Would I Appear Weak If I Took a Moment to Process and Heartless If I Didn’t?

In medical school, the clerkship years can often feel like just a whirlwind of “firsts.” Your first time seeing a patient on your own. Your first time writing a note in the EMR. Your first time delivering a baby. By mid-April of my third year, I’d steadily hit every expected developmental milestone of my budding clinical journey, but had yet to encounter the real first in medicine: the death of a patient. Every story painted the same picture: how it changes you, how you never forget it, how you replay the moment over and over in your head as you struggle to comprehend the fleetingness of life and your (ultimately futile) role in extending it. As I began my trauma surgery rotation, I had a somber feeling that while I had escaped it for so long, my first foray with death would likely come that week. I was right. 

It was a slow morning in the trauma bay. I anxiously sat in the resident room, making bullet markers out of masking tape and paperclips, staring at my pager in hope of something exciting. “It’s brutal, but incredible,” my classmates had said of this rotation site, a Level I Trauma Center in Chicago. As a student torn between the fierce intensity of trauma surgery and the case variety of EM, I couldn’t think of a better place to help guide my decision. But in order to do so, I needed to see some cases. 

My residents told me to go grab some coffee while it was still slow. As I stood in line, deciding if I needed a venti or grande caffeine boost this morning, I felt the pager at my waist vibrate and chirp: “32 YO M GSW HEAD.” 

I ran to the ED, more excited about getting a page than I probably would be for the rest of my career. As I waited for the patient to arrive, I mentally reviewed the ABCDEs of trauma I had learned just the night before. The paramedics rushed into the trauma bay a few short minutes later, frantically wheeling in our patient. His face was unrecognizable, the entire upper half of his body camouflaged under a thick layer of dried and fresh blood. The paramedics recounted the history: a bystander had found him slumped over in the driver’s seat of his car with a gun in his hands, an apparent suicide attempt. The entirety of his lower jaw was mangled, faint moans escaping from what was left of his mouth. The attending and senior residents on the trauma team attempted rapid sequence intubation, while I attempted to simultaneously be helpful and out of the way. They soon tossed aside the laryngoscope in favor of doing a cricothyroidotomy, the rapidly pooling blood making adequate visualization impossible. I stood wide-eyed at the foot of the bed, coming to terms with the fact that the high acuity case I was oh-so-excited to see intersected with the worst day of someone’s life.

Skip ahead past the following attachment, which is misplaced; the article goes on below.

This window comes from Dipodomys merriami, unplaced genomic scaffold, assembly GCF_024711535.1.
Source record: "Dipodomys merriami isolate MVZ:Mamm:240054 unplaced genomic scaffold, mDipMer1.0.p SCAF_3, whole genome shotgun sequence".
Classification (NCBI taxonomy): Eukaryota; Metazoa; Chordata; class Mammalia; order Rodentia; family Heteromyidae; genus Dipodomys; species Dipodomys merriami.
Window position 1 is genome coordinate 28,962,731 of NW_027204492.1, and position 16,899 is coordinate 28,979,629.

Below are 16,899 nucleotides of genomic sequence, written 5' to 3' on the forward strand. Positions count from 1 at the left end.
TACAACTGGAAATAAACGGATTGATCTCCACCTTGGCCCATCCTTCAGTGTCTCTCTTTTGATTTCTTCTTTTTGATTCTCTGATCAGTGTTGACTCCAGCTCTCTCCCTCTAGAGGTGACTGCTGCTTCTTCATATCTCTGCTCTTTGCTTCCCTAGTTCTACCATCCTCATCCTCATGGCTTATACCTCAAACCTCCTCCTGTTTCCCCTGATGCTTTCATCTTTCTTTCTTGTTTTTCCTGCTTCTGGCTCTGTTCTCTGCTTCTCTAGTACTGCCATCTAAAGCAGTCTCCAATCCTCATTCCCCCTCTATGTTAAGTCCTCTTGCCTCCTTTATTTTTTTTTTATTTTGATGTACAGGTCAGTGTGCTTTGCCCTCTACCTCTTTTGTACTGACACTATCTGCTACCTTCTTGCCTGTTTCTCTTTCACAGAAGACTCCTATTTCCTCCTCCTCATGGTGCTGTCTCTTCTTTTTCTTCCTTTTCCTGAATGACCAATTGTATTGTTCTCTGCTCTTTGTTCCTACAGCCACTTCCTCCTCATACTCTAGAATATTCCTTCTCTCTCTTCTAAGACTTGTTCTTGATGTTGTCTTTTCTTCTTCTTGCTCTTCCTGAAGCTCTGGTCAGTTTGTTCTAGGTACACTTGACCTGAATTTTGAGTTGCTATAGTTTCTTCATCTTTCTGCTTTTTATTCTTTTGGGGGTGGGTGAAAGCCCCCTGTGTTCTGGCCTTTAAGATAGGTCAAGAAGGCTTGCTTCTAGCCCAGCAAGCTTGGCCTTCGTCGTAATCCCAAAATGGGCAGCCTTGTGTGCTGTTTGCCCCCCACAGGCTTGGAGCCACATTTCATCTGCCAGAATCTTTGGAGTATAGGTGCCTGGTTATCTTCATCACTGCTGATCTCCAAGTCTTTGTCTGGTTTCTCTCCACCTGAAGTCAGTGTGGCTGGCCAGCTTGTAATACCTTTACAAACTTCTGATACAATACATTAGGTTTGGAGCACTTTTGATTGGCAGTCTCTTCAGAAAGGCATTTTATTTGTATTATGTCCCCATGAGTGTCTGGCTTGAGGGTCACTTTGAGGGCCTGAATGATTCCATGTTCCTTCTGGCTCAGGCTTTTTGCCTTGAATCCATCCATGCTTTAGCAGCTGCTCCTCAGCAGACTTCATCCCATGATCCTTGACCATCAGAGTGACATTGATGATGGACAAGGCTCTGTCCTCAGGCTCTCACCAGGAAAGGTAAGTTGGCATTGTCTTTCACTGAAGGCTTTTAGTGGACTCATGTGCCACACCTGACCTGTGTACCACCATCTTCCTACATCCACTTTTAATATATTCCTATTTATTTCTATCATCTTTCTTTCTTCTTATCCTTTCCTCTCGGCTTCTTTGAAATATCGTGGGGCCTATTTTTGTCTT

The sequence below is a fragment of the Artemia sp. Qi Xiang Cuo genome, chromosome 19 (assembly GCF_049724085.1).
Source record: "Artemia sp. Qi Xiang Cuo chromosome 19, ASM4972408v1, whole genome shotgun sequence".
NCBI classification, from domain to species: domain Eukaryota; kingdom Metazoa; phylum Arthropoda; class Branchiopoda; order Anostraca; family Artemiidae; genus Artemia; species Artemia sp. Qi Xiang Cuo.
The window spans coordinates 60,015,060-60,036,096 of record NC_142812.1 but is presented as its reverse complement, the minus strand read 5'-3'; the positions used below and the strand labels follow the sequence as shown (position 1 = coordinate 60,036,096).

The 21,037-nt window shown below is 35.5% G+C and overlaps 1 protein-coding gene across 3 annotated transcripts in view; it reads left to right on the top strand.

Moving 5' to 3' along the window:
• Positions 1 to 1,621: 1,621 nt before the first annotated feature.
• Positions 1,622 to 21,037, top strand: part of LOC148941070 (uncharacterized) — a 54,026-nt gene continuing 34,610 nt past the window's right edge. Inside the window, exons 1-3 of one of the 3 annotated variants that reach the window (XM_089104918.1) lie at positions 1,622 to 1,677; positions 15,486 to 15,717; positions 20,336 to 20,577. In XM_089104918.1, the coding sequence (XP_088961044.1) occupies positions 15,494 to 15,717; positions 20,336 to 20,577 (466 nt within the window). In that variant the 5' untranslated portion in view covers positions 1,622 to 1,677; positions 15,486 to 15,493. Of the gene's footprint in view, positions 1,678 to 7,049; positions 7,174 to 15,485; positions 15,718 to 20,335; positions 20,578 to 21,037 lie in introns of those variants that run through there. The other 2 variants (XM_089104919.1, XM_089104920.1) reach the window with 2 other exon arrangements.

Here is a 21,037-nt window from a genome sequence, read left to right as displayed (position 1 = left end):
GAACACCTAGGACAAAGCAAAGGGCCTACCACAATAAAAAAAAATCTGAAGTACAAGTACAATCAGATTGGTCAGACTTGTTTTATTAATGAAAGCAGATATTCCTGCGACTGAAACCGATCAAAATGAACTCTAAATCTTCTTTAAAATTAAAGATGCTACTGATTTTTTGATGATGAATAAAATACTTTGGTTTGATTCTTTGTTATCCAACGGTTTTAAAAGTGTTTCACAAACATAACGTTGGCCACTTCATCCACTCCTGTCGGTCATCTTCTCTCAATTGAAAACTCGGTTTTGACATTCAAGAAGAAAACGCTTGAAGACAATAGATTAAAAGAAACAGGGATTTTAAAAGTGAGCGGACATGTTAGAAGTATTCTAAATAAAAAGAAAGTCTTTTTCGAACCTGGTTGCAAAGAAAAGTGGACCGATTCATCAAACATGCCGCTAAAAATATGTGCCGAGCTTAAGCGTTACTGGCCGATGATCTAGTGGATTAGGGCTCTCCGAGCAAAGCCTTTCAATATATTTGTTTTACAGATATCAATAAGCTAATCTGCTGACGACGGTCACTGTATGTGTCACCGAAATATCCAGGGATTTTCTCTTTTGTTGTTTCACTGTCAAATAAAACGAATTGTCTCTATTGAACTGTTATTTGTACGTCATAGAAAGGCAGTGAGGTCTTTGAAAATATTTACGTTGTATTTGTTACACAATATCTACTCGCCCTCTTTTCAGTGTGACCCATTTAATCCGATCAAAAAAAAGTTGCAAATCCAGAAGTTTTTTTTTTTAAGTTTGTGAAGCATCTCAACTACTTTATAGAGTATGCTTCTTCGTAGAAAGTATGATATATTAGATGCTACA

Moments later, the patient coded. We gathered in a line at the side of the bed for compressions. I thought about the harrowing series of events that would lead a man to this point, and how, if he survived, the journey ahead would likely be even more difficult. A nurse told me I was up next. I pressed my weight into the man’s chest, praying I was going both deep and fast enough. Unlike most experiences as a medical student just “going through the motions,” this was actually real — for these few moments, I was effectively acting as this man’s heart. 

After several rounds of CPR, the attending called it: “Time of death 12:03.” As we all filed out of the room, I struggled with what to do next. Would I appear weak if I took a moment to process it? Would I appear heartless if I didn’t? The residents went about charting, and I excused myself to go change out of my now blood-soaked scrubs. 

The experience stays vivid in my mind to this day, but in that moment, I didn’t feel very different. There was no surge of emotion that I struggled to keep bottled in throughout the day, nor any profound realization I had made about our mortality. The case was without a doubt tragic, but I found it difficult to truly grieve a man I knew nothing about, whose face I could never truly even see. A person had died in front of me for the first time in my life, and it felt like just another day on the job. 

Was it because I didn’t have a more active role in saving the patient? If I were the one frantically attempting to insert an endotracheal tube through his neck, or the one who pronounced his death, would I feel any different? Were the residents and attendings more fazed than I was, only maintaining composure with hard-earned coping skills? Or was this the very nature of EM — an inadvertent blessing of never truly getting to know your patients? 

My thoughts were interrupted by another page: “17 YO F MVA.”

Shivam Vedak is in his final year of the MD/MBA program at the University of Illinois at Chicago, and is currently applying into Emergency Medicine. His professional interests lie in ED operations and leveraging data analytics to optimize delivery of care. He spends his free time training and performing in the Chicago improv comedy scene.

Illustration by April Brust

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